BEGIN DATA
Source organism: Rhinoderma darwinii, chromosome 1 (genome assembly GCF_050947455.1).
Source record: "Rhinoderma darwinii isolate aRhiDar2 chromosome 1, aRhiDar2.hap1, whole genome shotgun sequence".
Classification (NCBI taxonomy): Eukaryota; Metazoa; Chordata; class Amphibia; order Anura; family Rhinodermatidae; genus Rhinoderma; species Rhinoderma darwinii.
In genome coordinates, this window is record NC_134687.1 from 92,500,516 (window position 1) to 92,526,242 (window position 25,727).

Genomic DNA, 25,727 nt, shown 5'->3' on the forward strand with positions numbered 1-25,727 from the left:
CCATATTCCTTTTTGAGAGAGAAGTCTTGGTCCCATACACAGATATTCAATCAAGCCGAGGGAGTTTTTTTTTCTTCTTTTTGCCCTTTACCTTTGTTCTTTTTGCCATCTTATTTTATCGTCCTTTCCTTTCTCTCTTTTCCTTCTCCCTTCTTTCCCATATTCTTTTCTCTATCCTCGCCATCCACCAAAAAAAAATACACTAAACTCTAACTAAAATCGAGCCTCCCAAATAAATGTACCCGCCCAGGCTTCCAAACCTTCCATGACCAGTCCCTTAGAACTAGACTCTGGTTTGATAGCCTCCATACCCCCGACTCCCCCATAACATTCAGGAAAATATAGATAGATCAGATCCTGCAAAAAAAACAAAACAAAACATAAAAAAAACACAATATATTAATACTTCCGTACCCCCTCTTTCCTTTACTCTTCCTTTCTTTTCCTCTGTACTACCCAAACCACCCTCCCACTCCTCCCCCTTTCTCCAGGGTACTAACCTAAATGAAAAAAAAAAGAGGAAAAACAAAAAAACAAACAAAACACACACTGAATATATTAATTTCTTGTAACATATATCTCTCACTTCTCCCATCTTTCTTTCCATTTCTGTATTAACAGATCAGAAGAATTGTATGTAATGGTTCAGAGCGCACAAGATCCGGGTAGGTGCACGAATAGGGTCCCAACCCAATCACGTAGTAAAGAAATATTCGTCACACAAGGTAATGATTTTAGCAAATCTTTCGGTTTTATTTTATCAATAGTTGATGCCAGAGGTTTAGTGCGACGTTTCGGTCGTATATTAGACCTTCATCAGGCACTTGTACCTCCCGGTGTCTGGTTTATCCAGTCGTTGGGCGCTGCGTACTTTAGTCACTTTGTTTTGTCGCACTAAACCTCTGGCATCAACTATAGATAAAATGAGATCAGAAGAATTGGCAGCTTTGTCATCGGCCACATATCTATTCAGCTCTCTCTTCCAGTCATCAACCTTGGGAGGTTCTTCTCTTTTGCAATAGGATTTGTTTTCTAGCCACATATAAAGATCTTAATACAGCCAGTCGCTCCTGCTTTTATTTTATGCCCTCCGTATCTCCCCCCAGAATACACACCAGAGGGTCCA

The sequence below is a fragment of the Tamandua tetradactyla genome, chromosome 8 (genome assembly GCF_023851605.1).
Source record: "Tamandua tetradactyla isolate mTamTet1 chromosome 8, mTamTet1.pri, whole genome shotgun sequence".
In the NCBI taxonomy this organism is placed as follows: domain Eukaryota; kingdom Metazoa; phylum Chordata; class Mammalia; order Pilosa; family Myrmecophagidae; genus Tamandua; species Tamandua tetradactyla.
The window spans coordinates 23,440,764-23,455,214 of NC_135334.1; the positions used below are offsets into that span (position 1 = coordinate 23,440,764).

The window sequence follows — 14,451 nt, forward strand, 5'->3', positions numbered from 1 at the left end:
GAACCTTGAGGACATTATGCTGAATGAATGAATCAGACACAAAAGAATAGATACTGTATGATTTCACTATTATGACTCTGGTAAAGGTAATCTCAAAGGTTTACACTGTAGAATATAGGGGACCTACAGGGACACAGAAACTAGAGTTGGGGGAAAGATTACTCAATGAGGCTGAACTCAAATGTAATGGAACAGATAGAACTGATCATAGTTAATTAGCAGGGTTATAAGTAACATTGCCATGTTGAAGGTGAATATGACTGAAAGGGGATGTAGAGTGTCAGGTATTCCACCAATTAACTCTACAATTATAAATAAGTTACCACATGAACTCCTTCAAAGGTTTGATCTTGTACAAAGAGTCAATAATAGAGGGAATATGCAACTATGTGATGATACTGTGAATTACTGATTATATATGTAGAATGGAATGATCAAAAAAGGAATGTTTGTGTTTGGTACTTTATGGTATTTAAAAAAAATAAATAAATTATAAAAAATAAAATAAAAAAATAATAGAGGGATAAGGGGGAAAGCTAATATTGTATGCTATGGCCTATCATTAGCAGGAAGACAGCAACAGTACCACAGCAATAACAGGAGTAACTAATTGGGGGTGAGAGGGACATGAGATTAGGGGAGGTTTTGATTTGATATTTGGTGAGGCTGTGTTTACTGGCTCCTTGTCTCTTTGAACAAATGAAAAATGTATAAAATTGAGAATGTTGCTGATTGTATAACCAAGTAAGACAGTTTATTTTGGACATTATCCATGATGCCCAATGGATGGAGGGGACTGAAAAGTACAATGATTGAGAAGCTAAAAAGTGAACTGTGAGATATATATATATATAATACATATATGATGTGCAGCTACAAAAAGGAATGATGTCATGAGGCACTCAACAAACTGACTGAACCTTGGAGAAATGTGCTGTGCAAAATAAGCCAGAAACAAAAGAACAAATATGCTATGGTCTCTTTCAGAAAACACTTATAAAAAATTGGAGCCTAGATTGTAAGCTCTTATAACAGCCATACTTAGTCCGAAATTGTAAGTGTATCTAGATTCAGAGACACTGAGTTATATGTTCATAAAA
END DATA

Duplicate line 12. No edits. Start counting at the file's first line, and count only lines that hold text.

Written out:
GAACCTTGAGGACATTATGCTGAATGAATGAATCAGACACAAAAGAATAGATACTGTATGATTTCACTATTATGACTCTGGTAAAGGTAATCTCAAAGGTTTACACTGTAGAATATAGGGGACCTACAGGGACACAGAAACTAGAGTTGGGGGAAAGATTACTCAATGAGGCTGAACTCAAATGTAATGGAACAGATAGAACTGATCATAGTTAATTAGCAGGGTTATAAGTAACATTGCCATGTTGAAGGTGAATATGACTGAAAGGGGATGTAGAGTGTCAGGTATTCCACCAATTAACTCTACAATTATAAATAAGTTACCACATGAACTCCTTCAAAGGTTTGATCTTGTACAAAGAGTCAATAATAGAGGGAATATGCAACTATGTGATGATACTGTGAATTACTGATTATATATGTAGAATGGAATGATCAAAAAAGGAATGTTTGTGTTTGGTACTTTATGGTATTTAAAAAAAATAAATAAATTATAAAAAATAAAATAAAAAAATAATAGAGGGATAAGGGGGAAAGCTAATATTGTATGCTATGGCCTATCATTAGCAGGAAGACAGCAACAGTACCACAGCAATAACAGGAGTAACTAATTGGGGGTGAGAGGGACATGAGATTAGGGGAGGTTTTGATTTGATATTTGGTGAGGCTGTGTTTACTGGCTCCTTGTCTCTTTGAACAAATGAAAAATGTATAAAATTGAGAATGTTGCTGATTGTATAACCAAGTAAGACAGTTTATTTTGGACATTATCCATGATGCCCAATGGATGGAGGGGACTGAAAAGTACAATGATTGAGAAGCTAAAAAGTGAACTGTGAGATATATATATATATAATACATATATGATGTGCAGCTACAAAAAGGAATGATGTCATGAGGCACTCAACAAACTGACTGAACCTTGGAGAAATGTGCTGTGCAAAATAAGCCAGAAACAAAAGAACAAATATGCTATGGTCTCTTTCAGAAAACACTTATAAAAAATTGGAGCCTAGATTGTAAGCTCTTATAACAGCCATACTTAGTCCGAAATTGTAAGTGTATCTAGATTCAGAGACACTGAGTTATATGTTCATAAAA